Penguins, Capitals might turn to two career AHLers to fill lineup gaps
As Ray Shero discussed in a story we referenced on Sunday, NHL teams can’t stock their teams with high-end players like they did in the pre-salary cap days. Instead, general managers must look for bargains to fill out their rosters, whether that means a savvy veteran, a reclamation project or - sometimes - an AHLer.
The Hockey News’ Ryan Kennedy discusses two AHL veterans hoping to make the leap from the minors to the big-time. He discusses Brett Sterling, who came to the Penguins this off-season after failing to stick with the Thrashers and Keith Aucoin, a 31-year-old center in the Capitals’ system. As Kennedy points out, the two teams are in opposite situations; Pittsburgh needs wingers while Washington could use a center or two.
This is where Sterling can make his mark. Much like Haydar, Sterling has wreaked havoc on the AHL throughout his career - 97 points with the Chicago Wolves in ’06-07 (with Haydar, no less) was his best - but failed to impress in the NHL with Atlanta. Of course, as a left winger, he was buried behind Ilya Kovalchuk and Slava Kozlov at the time. In Pittsburgh, a good camp could mean Crosby or Malkin feeding him pucks.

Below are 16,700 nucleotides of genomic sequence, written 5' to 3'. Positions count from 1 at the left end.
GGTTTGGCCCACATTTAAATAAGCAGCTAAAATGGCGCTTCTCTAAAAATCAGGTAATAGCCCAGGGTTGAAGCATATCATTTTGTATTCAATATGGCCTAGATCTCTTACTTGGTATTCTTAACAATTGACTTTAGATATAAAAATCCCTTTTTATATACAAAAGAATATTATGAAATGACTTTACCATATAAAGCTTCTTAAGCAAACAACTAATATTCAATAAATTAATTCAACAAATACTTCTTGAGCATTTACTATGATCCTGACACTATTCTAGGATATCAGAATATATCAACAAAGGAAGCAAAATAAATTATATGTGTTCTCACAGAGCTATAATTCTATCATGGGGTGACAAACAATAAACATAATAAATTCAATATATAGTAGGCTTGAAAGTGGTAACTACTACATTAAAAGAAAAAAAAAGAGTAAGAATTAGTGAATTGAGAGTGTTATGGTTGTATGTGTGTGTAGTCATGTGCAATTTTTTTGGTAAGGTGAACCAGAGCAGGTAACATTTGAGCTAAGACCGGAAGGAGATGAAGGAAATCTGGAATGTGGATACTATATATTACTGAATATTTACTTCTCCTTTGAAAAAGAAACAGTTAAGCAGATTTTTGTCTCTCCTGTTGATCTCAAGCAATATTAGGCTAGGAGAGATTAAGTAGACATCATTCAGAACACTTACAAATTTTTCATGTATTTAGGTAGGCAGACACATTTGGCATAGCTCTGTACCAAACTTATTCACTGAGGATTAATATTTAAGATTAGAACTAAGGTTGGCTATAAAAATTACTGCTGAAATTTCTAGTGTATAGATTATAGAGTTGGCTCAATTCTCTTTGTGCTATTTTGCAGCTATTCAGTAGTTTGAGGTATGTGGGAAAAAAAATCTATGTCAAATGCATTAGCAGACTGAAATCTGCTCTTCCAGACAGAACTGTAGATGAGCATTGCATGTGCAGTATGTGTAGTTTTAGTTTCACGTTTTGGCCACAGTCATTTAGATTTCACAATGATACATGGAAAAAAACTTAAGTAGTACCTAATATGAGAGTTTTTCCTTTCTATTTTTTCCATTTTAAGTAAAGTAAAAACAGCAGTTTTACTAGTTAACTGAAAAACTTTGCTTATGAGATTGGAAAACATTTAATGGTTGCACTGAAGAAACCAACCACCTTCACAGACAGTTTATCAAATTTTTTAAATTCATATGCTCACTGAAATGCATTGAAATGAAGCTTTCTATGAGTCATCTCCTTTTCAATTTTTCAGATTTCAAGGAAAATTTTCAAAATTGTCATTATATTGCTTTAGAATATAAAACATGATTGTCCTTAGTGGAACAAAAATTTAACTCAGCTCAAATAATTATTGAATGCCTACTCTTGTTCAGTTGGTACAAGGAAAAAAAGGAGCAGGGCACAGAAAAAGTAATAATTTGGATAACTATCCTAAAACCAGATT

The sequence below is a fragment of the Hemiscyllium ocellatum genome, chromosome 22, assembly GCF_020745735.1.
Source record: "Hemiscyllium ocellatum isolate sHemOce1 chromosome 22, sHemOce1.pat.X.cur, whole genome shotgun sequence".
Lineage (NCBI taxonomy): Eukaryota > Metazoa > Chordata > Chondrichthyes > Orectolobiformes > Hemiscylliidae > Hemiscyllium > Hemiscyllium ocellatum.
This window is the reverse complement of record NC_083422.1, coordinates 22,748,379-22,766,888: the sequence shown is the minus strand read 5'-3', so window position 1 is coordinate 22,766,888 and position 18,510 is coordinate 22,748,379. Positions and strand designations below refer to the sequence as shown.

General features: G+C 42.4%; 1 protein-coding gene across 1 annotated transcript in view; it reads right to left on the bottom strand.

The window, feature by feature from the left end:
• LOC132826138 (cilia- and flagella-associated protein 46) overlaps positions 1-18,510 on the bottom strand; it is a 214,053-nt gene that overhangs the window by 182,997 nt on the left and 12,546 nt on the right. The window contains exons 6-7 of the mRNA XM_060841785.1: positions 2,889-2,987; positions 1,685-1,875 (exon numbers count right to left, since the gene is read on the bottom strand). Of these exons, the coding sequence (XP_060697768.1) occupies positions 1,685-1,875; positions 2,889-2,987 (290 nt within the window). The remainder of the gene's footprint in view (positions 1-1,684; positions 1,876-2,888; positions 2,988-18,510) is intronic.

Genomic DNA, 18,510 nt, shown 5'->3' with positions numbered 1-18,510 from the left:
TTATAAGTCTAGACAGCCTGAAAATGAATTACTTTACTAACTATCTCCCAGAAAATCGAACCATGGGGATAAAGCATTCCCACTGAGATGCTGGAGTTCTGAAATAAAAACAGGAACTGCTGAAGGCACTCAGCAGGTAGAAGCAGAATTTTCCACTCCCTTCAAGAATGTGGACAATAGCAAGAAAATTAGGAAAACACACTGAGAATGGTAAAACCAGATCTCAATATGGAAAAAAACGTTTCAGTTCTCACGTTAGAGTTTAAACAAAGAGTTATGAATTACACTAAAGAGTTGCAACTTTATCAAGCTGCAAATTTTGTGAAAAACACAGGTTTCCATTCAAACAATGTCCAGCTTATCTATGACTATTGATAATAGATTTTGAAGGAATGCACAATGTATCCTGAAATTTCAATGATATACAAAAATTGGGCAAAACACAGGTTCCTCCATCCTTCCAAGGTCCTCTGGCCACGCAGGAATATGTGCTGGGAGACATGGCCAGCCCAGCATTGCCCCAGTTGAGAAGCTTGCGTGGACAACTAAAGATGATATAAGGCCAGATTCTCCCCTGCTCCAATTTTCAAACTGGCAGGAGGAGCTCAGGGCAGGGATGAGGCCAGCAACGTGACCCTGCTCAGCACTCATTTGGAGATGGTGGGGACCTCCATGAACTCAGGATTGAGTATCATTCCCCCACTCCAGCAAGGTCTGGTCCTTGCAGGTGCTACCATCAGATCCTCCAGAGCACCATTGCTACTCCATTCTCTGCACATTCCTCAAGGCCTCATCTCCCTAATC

Plus, the Pens have about $2 million in cap space left for the season and Sterling’s stipend is a very reasonable $500,000.
Pittsburgh’s archrivals, the Washington Capitals, have the opposite problem - great wingers, but only one great center, Nicklas Backstrom. Last season, the Caps tried to plug the second-line center hole with Brendan Morrison, but decided against a sequel this summer.
That opens the door for 31-year-old Keith Aucoin, another career minor leaguer with an impressive resume. The 5-foot-9 Aucoin (sensing a theme here?) actually had five points in nine games for the Caps last year, so he has contributed. Now, he’ll have to fight off fellow Hershey Bears alumnus Mathieu Perreault and Swedish rookie Marcus Johansson for a spot on the big club.
Still, if players like Matt Moulson teach us anything, it’s that some players take time to develop or simply benefit from a change of scenery. Time will tell if they finally find a way to stick in the NHL or if their teams go in a new direction.